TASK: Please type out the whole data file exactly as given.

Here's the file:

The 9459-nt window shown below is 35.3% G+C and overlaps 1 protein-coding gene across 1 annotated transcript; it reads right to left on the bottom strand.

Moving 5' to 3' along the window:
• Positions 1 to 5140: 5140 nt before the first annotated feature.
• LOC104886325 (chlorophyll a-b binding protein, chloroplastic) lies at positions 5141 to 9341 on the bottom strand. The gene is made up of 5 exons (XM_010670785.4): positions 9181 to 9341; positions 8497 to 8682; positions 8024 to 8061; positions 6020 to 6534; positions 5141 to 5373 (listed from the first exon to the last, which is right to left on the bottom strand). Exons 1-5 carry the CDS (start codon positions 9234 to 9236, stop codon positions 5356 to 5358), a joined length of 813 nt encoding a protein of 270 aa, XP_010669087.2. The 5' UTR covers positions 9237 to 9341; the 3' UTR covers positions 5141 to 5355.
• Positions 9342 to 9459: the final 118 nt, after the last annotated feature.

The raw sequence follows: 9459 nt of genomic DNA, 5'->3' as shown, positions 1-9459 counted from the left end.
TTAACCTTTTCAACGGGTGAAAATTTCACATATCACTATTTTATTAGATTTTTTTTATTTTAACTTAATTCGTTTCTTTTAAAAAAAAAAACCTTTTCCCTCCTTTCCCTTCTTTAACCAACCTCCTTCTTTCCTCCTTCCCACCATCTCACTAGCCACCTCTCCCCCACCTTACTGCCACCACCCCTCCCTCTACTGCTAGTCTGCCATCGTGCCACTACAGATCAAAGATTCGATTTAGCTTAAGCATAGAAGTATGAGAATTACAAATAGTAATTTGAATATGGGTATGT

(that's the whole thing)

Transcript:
The 9459-nt window shown below is 35.3% G+C and overlaps 1 protein-coding gene across 1 annotated transcript; it reads right to left on the bottom strand.

Moving 5' to 3' along the window:
• Positions 1 to 5140: 5140 nt before the first annotated feature.
• LOC104886325 (chlorophyll a-b binding protein, chloroplastic) lies at positions 5141 to 9341 on the bottom strand. The gene is made up of 5 exons (XM_010670785.4): positions 9181 to 9341; positions 8497 to 8682; positions 8024 to 8061; positions 6020 to 6534; positions 5141 to 5373 (listed from the first exon to the last, which is right to left on the bottom strand). Exons 1-5 carry the CDS (start codon positions 9234 to 9236, stop codon positions 5356 to 5358), a joined length of 813 nt encoding a protein of 270 aa, XP_010669087.2. The 5' UTR covers positions 9237 to 9341; the 3' UTR covers positions 5141 to 5355.
• Positions 9342 to 9459: the final 118 nt, after the last annotated feature.

The raw sequence follows: 9459 nt of genomic DNA, 5'->3' as shown, positions 1-9459 counted from the left end.
TTAACCTTTTCAACGGGTGAAAATTTCACATATCACTATTTTATTAGATTTTTTTTATTTTAACTTAATTCGTTTCTTTTAAAAAAAAAAACCTTTTCCCTCCTTTCCCTTCTTTAACCAACCTCCTTCTTTCCTCCTTCCCACCATCTCACTAGCCACCTCTCCCCCACCTTACTGCCACCACCCCTCCCTCTACTGCTAGTCTGCCATCGTGCCACTACAGATCAAAGATTCGATTTAGCTTAAGCATAGAAGTATGAGAATTACAAATAGTAATTTGAATATGGGTATGT